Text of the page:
Central Florida Ag Reports: “I traveled down from Winter Haven to Arcadia (65 miles) this morning and saw lots of flooding issues near wet, low areas. Many rivers are way above their banks. The Peace River is at record highs. Many pastures in low area are with standing water. A lot of power lines are damaged in some areas. However, some areas have power between Winter Haven and Arcadia. Hwy 17, a major north/south road, is closed due to flooding. The travel time is usually 1.5 hours but had to go around the flooded areas which added 45 minutes to the travel. Hwy 17 was not closed back with Hurricane Charlie went through the area. We received about 9 inches at my house on Sunday/Monday. Flooding will continue for some time.
Regarding the citrus crop, as you approach the path of the storm, the damage increased with dropped fruit and in some places you can easily see overturned trees.
The injury to the crop can be as high as 50 percent or more loss where close to the storm or more on the east side of the storm than the west side path. While I stated 50 percent or more, that will vary with many factors and could easily be higher where a tornado impacted the area. It would be impossible to state the total damage from the storm to the entire citrus industry as some areas received more or less damage.
Many of the areas that are in the process of planting fall crops (tomato, strawberry, etc.) will be impacted due to high water and very wet soils that will impact the bedding process. Reported by Citrus Steve Futch, UF/IFAS Extension regional citrus agent – Sept. 12.
Highlands County Ag Reports: “Highlands County, Sebring at least, looks pretty good. Just got back from a ride. Hwy 27 is open through Sebring a lot of power lines and poles down. According to Highlands County EOC, 90 percent of Highlands County is without power I fear we are all without power for quite a while.
I am hearing that there are a lot (one guy said tons) of round oranges on the ground. Killing me, had the best-looking crop coming on that we have had in a while. For any of you that are growers I hear there are crop adjusters getting into the field starting tomorrow. Contact your adjuster soon!!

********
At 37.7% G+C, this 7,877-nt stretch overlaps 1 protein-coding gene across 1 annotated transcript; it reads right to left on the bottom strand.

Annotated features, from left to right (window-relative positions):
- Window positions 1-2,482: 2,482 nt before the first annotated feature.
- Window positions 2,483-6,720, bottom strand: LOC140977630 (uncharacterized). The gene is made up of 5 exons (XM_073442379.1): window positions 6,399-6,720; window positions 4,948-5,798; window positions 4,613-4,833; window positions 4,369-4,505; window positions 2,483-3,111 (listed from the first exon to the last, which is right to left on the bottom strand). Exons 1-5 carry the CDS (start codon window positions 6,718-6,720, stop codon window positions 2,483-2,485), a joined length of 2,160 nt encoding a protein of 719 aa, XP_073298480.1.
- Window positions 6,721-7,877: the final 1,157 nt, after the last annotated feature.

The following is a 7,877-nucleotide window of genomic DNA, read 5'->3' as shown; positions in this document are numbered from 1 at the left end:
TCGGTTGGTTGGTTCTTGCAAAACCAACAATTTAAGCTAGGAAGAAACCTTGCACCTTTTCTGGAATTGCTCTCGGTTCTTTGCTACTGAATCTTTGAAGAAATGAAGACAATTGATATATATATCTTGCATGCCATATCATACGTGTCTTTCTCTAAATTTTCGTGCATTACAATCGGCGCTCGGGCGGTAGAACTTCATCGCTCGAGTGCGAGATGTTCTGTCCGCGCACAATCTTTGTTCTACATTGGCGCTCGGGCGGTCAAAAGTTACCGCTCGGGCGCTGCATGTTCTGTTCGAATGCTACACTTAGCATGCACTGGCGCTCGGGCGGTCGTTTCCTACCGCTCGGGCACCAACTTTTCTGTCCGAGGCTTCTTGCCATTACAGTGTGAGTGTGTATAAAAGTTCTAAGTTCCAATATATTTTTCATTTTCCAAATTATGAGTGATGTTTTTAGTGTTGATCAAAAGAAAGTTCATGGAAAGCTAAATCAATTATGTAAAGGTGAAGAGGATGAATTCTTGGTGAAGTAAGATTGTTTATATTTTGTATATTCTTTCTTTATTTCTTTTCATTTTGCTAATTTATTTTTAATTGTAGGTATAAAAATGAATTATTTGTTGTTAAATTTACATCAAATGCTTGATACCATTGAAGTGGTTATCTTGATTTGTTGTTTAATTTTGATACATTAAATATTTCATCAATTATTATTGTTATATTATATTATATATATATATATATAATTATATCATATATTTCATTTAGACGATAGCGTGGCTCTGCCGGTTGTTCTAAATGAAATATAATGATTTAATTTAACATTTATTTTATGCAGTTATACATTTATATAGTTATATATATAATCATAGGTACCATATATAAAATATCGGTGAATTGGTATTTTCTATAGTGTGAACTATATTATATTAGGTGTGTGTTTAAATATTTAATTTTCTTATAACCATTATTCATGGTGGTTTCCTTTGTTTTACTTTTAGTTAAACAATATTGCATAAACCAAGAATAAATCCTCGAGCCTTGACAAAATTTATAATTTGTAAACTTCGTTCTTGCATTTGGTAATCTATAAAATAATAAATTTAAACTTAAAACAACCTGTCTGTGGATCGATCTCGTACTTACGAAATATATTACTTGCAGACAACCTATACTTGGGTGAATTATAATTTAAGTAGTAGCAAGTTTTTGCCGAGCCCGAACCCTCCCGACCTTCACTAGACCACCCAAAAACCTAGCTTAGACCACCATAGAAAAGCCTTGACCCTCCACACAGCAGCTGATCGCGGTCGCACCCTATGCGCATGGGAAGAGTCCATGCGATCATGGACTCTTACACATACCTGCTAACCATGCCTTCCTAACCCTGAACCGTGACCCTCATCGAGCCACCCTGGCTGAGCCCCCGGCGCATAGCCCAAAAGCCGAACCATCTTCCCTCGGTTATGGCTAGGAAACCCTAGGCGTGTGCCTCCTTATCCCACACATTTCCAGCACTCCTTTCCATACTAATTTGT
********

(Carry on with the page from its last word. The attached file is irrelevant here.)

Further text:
Above all we are safe and together so that is all that matters. Keep in touch and stay safe.” Reported by Laurie Hurner, UF/IFAS Extension Highlands County – Sept. 11.
St. Johns County Ag Reports: “All but one from the UF/IFAS Extension St. Johns county office have reported. Lots of broken limbs and downed trees. One person had a tree fall on their boat shed and another lost some of their roof, but everyone that reported was fine. I’m not sure about the flooding in St. Augustine. I’ve heard it was worse than Matthew which was bad. Our office is currently being used as a shelter for a nursing home. The County is closed tomorrow, not sure when we’ll get back to our offices.” Reported by Tim Wilson, UF/IFAS Extension St. Johns County – Sept. 11.
Ag reports will continue to be on-going as people assess the damage and start repairs and clean-up efforts.
Griffin Fertilizer is committed to helping both growers and ranchers make sound agronomic and economic decisions in order to maximize the health of their grove and pasture. As a full-service custom dry & liquid fertilizer blender and crop protection product distributor, we will continue our mission to further advance Florida agriculture. For questions or concerns about your farm or pasture, contact us and one of our team will be in touch.